How well do Germans understand the risks of the weather?

How well do Germans understand the risks of the weather?

In a survey of weather and climate knowledge in Germany, only one-fifth of respondents correctly identified that a 30-second gap between lightning flashes and thunderstorms meant that thunderstorms were about 10 kilometers away. Credit: Lucy Chian at Unsplash

Many Germans find it difficult to detect adverse weather conditions such as frost, heat, or ultraviolet radiation. This is one of the main results of a survey conducted by researchers at the Max Planck Institute for Human Development. Weather, climate and society. The authors of the study support a new prediction of the impact that predicts not only the weather but also what it does.

While the current focus is on coronavirus, it is important not to forget the crisis, which poses an even greater threat in the long run: climate change. As climate change develops, the number of extreme weather events in the world is increasing. These events require an effective response not only from the authorities but also from each individual. Only those who can calculate the weather risks correctly can take precautions. But how smart is the general population about the weather risks? How well do we understand the uncertainty of the weather forecast? And how much do we know about climate change, which will further exacerbate weather risks in the future?

To answer these questions, researchers at the Max Planck Institute for Human Development and the Hans Ertel Weather Research Center surveyed 1,004 Germans aged 144 and 93. Respondents answered 62 factual questions about weather conditions such as heat, ultraviolet radiation, thunderstorms, heavy rains and frost and their impact, as well as pre-determined uncertainty in Germany and climate change.

Respondents found it difficult to discuss weather risks in several areas. For example, 44% of participants believe that land frosts, which can cause frost on roads and sidewalks, can only be caused by air temperatures of 0 degrees Celsius and below – a misconception that can be treacherous. In fact, the temperature can only drop below zero above ground level, even when the air temperature declared in the weather forecast is above zero: the air temperature is usually measured two meters above the ground. Moreover, 66% of respondents falsely believed that higher temperatures meant higher levels of ultraviolet radiation. Ultraviolet radiation is actually the highest in the afternoon, and the temperature continues to rise during the day. And if thunderstorms approached, many respondents would probably not have taken refuge in time: only one-fifth of respondents correctly estimated that a 30-second gap with lightning brightness and thunderstorms meant that thunderstorms were about 10 miles away. More than a quarter of respondents thought it was about 30 kilometers away, thus drastically assessing their distance from the storm.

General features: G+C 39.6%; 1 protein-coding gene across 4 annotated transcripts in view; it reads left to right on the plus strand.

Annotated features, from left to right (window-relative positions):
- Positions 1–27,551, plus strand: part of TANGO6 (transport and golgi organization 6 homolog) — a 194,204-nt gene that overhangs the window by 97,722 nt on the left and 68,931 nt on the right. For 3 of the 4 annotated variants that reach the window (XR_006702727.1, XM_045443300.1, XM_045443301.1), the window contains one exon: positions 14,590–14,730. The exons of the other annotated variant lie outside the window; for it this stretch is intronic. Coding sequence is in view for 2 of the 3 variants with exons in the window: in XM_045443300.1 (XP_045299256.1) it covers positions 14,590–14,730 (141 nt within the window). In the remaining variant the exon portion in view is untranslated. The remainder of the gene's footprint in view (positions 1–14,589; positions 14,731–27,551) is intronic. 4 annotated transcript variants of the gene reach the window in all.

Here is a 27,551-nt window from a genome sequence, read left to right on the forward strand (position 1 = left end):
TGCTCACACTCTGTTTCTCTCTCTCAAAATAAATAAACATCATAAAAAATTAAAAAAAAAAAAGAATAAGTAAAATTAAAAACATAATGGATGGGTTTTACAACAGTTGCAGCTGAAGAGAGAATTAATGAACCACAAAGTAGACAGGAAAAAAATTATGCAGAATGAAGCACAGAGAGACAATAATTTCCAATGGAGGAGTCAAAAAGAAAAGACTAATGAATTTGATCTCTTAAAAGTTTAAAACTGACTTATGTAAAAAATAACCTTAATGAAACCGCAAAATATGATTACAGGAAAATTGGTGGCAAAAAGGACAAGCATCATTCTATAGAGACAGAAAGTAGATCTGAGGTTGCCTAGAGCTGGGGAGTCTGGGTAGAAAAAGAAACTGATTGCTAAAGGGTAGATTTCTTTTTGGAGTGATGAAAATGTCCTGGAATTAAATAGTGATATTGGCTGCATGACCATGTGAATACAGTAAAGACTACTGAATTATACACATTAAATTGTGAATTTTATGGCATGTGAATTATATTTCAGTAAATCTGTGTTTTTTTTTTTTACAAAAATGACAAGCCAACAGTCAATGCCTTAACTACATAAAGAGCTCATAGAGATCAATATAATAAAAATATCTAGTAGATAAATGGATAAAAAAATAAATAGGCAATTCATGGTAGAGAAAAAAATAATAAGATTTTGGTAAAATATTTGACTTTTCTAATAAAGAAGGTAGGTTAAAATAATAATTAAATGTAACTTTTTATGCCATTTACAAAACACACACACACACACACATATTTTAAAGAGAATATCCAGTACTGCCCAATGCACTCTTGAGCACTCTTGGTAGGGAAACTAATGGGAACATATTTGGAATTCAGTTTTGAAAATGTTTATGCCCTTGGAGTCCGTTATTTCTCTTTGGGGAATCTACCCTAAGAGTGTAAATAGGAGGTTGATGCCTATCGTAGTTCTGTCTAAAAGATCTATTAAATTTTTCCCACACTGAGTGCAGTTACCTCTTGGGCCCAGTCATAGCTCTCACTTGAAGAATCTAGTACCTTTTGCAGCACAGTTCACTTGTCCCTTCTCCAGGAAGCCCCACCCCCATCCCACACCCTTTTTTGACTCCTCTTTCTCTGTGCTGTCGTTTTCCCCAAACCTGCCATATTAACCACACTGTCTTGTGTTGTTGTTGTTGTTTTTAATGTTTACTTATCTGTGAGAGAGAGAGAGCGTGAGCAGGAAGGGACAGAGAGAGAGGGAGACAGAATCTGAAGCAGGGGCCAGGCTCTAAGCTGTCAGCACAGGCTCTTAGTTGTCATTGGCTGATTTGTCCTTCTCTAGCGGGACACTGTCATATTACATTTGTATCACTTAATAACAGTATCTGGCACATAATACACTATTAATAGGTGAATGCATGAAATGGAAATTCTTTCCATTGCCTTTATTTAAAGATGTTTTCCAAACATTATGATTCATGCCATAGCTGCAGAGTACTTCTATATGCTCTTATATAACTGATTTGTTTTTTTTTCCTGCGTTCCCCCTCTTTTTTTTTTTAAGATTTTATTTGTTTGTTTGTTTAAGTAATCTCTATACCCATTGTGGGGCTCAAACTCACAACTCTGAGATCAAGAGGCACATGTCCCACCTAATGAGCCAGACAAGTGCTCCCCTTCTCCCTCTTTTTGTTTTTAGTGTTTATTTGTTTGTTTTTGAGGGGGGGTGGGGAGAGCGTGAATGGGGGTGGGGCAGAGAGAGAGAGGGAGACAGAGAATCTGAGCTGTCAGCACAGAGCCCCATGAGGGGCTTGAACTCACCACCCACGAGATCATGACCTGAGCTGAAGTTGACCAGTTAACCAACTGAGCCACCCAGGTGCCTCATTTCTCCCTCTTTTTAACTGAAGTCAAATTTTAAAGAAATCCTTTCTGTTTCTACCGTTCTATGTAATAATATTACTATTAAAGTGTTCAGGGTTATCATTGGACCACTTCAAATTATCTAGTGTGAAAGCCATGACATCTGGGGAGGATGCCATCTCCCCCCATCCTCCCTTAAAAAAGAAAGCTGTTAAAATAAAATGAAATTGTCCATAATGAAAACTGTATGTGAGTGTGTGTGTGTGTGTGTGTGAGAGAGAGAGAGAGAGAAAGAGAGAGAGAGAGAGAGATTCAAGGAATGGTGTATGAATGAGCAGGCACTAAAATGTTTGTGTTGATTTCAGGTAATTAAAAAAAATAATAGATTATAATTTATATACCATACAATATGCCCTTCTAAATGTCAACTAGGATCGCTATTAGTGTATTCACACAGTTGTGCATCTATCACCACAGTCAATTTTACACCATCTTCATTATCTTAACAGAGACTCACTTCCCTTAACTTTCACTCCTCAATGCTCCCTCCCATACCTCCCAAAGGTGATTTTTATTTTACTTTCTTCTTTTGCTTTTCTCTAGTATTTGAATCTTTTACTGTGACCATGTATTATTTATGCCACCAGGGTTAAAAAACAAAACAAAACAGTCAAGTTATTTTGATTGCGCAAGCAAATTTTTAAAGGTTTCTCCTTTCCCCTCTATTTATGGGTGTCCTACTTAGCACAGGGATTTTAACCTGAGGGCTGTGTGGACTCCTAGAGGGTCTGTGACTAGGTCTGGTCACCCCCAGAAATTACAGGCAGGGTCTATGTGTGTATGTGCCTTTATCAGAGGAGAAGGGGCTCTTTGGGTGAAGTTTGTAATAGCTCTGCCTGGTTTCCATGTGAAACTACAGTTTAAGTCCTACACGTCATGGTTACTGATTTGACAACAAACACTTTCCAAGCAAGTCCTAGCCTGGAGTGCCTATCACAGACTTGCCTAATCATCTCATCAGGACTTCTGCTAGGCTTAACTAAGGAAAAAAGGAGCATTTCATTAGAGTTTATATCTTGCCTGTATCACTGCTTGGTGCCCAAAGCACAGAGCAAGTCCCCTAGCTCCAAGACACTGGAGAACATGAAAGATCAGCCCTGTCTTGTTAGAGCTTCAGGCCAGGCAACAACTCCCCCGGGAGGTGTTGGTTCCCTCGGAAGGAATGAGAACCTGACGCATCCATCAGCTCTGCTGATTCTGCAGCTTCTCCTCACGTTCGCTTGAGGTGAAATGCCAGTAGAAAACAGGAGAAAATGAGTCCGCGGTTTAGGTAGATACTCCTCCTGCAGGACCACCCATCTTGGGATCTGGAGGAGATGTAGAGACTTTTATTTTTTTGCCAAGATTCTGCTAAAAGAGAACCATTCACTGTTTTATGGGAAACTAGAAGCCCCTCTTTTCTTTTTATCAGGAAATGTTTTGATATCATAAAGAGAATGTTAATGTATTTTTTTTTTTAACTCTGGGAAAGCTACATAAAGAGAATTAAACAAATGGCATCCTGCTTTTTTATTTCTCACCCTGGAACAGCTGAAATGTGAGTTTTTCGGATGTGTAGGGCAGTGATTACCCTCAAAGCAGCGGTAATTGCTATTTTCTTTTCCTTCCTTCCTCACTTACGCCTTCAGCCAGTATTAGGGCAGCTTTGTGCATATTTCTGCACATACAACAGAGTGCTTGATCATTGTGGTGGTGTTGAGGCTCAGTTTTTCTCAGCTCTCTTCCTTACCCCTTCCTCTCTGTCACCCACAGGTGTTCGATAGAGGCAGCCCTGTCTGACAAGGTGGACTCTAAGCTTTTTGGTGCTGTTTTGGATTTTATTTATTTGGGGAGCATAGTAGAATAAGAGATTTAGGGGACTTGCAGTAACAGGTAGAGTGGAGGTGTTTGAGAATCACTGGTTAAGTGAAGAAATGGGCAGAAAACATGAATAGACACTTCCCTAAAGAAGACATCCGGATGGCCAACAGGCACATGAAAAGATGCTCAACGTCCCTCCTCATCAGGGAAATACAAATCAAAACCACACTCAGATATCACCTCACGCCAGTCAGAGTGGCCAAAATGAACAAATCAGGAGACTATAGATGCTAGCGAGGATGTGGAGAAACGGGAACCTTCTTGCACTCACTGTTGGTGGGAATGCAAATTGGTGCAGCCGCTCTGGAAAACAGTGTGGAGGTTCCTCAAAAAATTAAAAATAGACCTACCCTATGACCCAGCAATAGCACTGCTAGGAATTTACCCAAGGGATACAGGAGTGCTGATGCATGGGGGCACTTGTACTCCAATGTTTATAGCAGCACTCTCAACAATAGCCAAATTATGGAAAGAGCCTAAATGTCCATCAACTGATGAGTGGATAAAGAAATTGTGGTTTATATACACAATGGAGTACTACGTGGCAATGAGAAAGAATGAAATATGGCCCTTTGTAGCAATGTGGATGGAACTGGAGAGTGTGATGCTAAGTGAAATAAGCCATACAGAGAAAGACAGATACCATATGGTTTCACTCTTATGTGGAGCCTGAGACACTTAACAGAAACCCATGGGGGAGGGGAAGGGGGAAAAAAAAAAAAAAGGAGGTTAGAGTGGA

At the same time, there was uncertainty about how probability predictions were to be interpreted. Only one-fifth of respondents knew that the forecast, which predicts a 30% probability of rain in Berlin, means that with this forecast it rains 30% in Berlin throughout the day. Many respondents mistakenly thought it meant that it was raining in 30% of the area or 30% of the day. According to the authors of the study, the weather communicators are responsible for solving this uncertainty. Their responsibility is to make it clear and transparent what the probability is.

As for the evidence of climate change in Germany since the 1880s, 70% of respondents knew that the average temperature in Germany would rise. But 80% thought the intensity of the storm had increased, with virtually no change in Germany in this regard. "This perception could be influenced by recent extremism and the coverage of the media," said Nadine Fleischut, lead author of the Max Planck Institute for Human Development and principal investigator for the WEXICOM project. As co-author Ralph Hertwig, director of the Max Planck Institute for Human Development, adds: “If people here and now do not properly understand the risks of the weather, it is unlikely that they will be able to take into account the impact of climate change. Will have in the future. Daily weather forecasts can be an opportunity for a literacy attack that will help us all become smarter every day in understanding the weather, climate and uncertainty. "

The authors of the study require efforts to improve communication about extreme weather events and their impact. Forecasts should not focus solely on the weather event itself, but rather predict its impact, such as economic damage to traffic jams or buildings. At the same time, some information from the forecasts should be made more transparent. "Impact predictions need to be well developed and tested to avoid undesirable consequences, such as risk overruns or trivialization." – Says co-author Stefan Herzog at the Center for Rational Adaptation at the Max Planck Institute. Human development. The authors call on meteorology, psychology and journalism experts to work together to develop an effective format for communication.

Climate change makes some aspects of weather forecasting even more difficult

ᲛMore information:
Nadine Fleischhut et al. Weather literacy in times of climate change, Weather, climate and society (2020). DOI: 10.1175 / WCAS-D-19-0043.1

Max Planck Society

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How well do Germans understand the risks of the weather? (May 25, 2020)
Found on May 26, 2020

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